East Lancashire police reject calls to arm officers following Manchester murder (From Lancashire Telegraph)
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East Lancashire police reject calls to arm officers following Manchester murder
OFFICERS in East Lancashire do not support the call to routinely arm frontline police, despite the murder of two policewomen in Manchester.
Greater Manchester officers PC Fiona Bone, 32, and PC Nicola Hughes, 23, were killed while responding to a routine call about a burglary.
As the pair walked into an ambush, they were showered with bullets and a grenade.
The killings have sparked a national debate over whether serving police officers should now be armed.
Lancashire Police Federation chairman Rachel Baines said: “In Lancashire we do not support the idea of routinely arming police officers.
“I do not believe that arming those two female police officers in Manchester would have saved their lives.
“The whole police community is in absolutely shock at the completely incompreh-ensible events of the last few days.
“I am sure every frontline officer has felt more vulner-able in the last few days, but when we sign up to be a police officer, we regularly put our lives on the line as part of the job.”
Retired Accrington Detective Inspector Jim Oldcorn, 69, agrees police should conc- entrate on keeping as many guns off the streets as poss-ible.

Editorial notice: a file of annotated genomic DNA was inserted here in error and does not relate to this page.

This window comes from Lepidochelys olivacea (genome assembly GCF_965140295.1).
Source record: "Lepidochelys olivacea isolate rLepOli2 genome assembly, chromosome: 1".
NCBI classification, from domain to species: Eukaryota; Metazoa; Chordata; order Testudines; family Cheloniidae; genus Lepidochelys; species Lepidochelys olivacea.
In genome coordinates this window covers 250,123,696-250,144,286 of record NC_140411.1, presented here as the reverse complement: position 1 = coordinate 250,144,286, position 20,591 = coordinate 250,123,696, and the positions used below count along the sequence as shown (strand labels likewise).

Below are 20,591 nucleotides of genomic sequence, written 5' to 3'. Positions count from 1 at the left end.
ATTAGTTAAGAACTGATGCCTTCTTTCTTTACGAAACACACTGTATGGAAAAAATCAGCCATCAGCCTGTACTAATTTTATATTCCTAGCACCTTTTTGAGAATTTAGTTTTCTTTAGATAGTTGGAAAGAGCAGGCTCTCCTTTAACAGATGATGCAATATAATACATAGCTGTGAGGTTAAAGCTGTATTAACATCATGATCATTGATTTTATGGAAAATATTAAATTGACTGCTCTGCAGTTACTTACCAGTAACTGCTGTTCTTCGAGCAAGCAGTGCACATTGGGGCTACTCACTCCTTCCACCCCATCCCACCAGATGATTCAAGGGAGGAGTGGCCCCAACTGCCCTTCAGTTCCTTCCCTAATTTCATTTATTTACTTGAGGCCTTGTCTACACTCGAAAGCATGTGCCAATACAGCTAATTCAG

He said: “As far as I am concerned, if you are waving a gun around, then you are more likely to be shot at.
“What most people forget is that each police force has a dedicated firearms unit they are able to call upon at any time.
“I served 34 years with the police before I retired in 1997 and, as far as I am concerned, if the firearms department were looking for volunteers, I would be at the back of the queue.
“During my service I worked in the drugs squad in Ashton-under-Lyne and Oldham.
“In my experience, firearm incidents are very few and far between.
“We don’t want to end up with a gun culture like America, or Eastern Europe.
“When you join as a police officer, the first thing you are taught is that you are a civilian who has been given authority by the community to protect, and serve, the public.
“In my view, carrying any sort of firearm would put a barrier between the police and the community it is protecting.”
Last night 29-year-old Dale Cregan was charged with the murders of PCs Nicola Hughes and Fiona Bone and father and son David and Mark Short.